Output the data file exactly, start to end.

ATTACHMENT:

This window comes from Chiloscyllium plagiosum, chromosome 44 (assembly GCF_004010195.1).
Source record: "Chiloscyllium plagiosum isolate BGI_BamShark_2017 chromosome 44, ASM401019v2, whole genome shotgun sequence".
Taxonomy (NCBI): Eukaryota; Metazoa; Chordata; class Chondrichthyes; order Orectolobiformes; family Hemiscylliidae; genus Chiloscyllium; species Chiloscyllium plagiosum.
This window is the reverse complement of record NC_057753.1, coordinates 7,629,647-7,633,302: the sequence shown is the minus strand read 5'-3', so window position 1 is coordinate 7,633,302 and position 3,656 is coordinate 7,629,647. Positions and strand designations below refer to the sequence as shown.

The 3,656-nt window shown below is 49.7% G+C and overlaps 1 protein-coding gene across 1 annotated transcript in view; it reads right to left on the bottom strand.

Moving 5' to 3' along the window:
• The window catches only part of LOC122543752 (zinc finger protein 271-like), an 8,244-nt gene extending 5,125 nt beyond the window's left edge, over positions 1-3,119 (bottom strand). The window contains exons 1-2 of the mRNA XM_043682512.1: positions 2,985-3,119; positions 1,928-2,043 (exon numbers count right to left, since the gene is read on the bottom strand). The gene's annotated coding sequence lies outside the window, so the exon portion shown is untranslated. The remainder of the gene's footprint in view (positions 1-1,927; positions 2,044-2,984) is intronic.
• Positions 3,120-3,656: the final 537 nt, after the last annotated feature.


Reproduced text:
This window comes from Chiloscyllium plagiosum, chromosome 44 (assembly GCF_004010195.1).
Source record: "Chiloscyllium plagiosum isolate BGI_BamShark_2017 chromosome 44, ASM401019v2, whole genome shotgun sequence".
Taxonomy (NCBI): Eukaryota; Metazoa; Chordata; class Chondrichthyes; order Orectolobiformes; family Hemiscylliidae; genus Chiloscyllium; species Chiloscyllium plagiosum.
This window is the reverse complement of record NC_057753.1, coordinates 7,629,647-7,633,302: the sequence shown is the minus strand read 5'-3', so window position 1 is coordinate 7,633,302 and position 3,656 is coordinate 7,629,647. Positions and strand designations below refer to the sequence as shown.

The 3,656-nt window shown below is 49.7% G+C and overlaps 1 protein-coding gene across 1 annotated transcript in view; it reads right to left on the bottom strand.

Moving 5' to 3' along the window:
• The window catches only part of LOC122543752 (zinc finger protein 271-like), an 8,244-nt gene extending 5,125 nt beyond the window's left edge, over positions 1-3,119 (bottom strand). The window contains exons 1-2 of the mRNA XM_043682512.1: positions 2,985-3,119; positions 1,928-2,043 (exon numbers count right to left, since the gene is read on the bottom strand). The gene's annotated coding sequence lies outside the window, so the exon portion shown is untranslated. The remainder of the gene's footprint in view (positions 1-1,927; positions 2,044-2,984) is intronic.
• Positions 3,120-3,656: the final 537 nt, after the last annotated feature.